>> to the conclusion that we could handle even the case with input csv better
>> in order to avoid evictions in these scenarios.
>>
>>
>> Regards,
>> Matthias
>>
>>
>>
>> On Thu, Mar 23, 2017 at 8:41 PM, Mingyang Wang <miw092@eng.ucsd.edu>
>> wrote:
>>
>>> Hi Everyone,
>>>
>>> I got some some undesired results when running some benchmarks with
>>> SystemML, and I really hope to get some helps from you guys.
>>>
>>> Say, I want to read a large matrix in csv and retrieve the first cell
> with
>>> script
>>>
>>> # simple_read.dml
>>> data = read($RS)
>>> print("One Cell data[1,1]: " + toString(data[1,1]))
>>>
>>> and run it with the configuration such as
>>>
>>> spark-submit \
>>>     --driver-memory 20G \
>>>     --executor-memory 100G \
>>>     --executor-cores 20 \
>>>     --num-executors 1 \
>>>     --conf spark.driver.maxResultSize=0 \
>>>     --conf spark.rpc.message.maxSize=128 \
>>>     $SYSTEMML_HOME/target/SystemML.jar \
>>>     -f simple_read.dml \
>>>     -stats \
>>>     -explain \
>>>     -nvargs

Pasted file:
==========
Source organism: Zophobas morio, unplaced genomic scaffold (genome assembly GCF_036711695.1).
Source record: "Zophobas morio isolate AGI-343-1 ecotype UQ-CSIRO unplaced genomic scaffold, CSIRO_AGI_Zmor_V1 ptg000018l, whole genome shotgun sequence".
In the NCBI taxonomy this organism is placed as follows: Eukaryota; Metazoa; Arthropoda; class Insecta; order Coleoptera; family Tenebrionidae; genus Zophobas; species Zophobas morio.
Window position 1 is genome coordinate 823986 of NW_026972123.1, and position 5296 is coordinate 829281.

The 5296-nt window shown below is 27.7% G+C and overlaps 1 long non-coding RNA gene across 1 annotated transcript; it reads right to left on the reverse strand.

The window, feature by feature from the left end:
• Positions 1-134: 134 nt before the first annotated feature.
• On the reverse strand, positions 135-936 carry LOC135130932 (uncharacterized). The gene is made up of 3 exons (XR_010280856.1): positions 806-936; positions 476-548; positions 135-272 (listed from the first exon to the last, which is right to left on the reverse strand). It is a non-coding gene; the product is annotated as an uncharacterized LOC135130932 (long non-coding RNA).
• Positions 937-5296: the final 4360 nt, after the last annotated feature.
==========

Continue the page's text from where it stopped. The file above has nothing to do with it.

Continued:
>>> RS=/oasis/scratch/comet/hyoung/temp_project/scatter_data/
>>> TR20_FR4.00/RS_join.csv
>>>
>>> When the input matrix is 2x10^7 by 103 (around 20GB), things worked fine,
>>> as sp_rangeReIndex took 19.725s and sp_csvrblk took 11.330s. But when the
>>> input matrix is reduced to 10^7 by 103 (around 10GB), interesting things
>>> happened, as rangeReIndex took 92.024s and sp_csvrblk took 7.774s.
>>>
>>> These results were obtained with SystemML v0.13.0 on Spark 2.1.0 in
>>> standalone mode with 128GB memory and 24 cores.
>>>
>>> From the log, it seems that for the latter case, the control program in
>>> the
>>> driver took the main job and led to lots of disk I/O, thus the whole
>>> program had been slowed down.
>>>
>>> I understand that assigning the control program some tasks is a key
>>> component in SystemML. But this feature really brings in some chaos to
> the
>>> benchmarks in my case. Any suggestion about how to choose a better
>>> configuration or make some detours so I can obtain fair benchmarks on a
>>> wide range of data dimensions?
>>>
>>> If needed, I can attach the logs.
>>>
>>> I really appreciate your help!
>>>
>>>
>>> Regards,
>>> Mingyang Wang
>>> Graduate Student in UCSD CSE Dept.
>>>
>>
>>
>